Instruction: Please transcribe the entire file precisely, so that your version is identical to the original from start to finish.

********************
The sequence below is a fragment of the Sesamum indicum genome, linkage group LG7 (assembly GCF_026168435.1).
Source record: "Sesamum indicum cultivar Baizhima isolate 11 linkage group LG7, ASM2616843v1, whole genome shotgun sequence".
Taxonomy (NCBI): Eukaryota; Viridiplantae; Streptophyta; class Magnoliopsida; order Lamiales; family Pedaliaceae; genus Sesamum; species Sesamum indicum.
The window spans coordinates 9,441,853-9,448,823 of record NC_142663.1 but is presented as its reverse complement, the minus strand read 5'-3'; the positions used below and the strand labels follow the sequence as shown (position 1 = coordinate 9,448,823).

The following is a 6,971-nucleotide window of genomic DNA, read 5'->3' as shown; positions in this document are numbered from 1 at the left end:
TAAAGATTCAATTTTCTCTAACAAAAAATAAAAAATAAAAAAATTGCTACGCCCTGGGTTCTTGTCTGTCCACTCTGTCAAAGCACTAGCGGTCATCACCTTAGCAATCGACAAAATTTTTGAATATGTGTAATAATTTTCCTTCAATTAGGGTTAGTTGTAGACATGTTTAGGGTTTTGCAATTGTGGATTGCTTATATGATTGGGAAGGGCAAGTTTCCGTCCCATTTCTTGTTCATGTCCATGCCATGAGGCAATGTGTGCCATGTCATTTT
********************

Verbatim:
The sequence below is a fragment of the Sesamum indicum genome, linkage group LG7 (assembly GCF_026168435.1).
Source record: "Sesamum indicum cultivar Baizhima isolate 11 linkage group LG7, ASM2616843v1, whole genome shotgun sequence".
Taxonomy (NCBI): Eukaryota; Viridiplantae; Streptophyta; class Magnoliopsida; order Lamiales; family Pedaliaceae; genus Sesamum; species Sesamum indicum.
The window spans coordinates 9,441,853-9,448,823 of record NC_142663.1 but is presented as its reverse complement, the minus strand read 5'-3'; the positions used below and the strand labels follow the sequence as shown (position 1 = coordinate 9,448,823).

The following is a 6,971-nucleotide window of genomic DNA, read 5'->3' as shown; positions in this document are numbered from 1 at the left end:
TAAAGATTCAATTTTCTCTAACAAAAAATAAAAAATAAAAAAATTGCTACGCCCTGGGTTCTTGTCTGTCCACTCTGTCAAAGCACTAGCGGTCATCACCTTAGCAATCGACAAAATTTTTGAATATGTGTAATAATTTTCCTTCAATTAGGGTTAGTTGTAGACATGTTTAGGGTTTTGCAATTGTGGATTGCTTATATGATTGGGAAGGGCAAGTTTCCGTCCCATTTCTTGTTCATGTCCATGCCATGAGGCAATGTGTGCCATGTCATTTT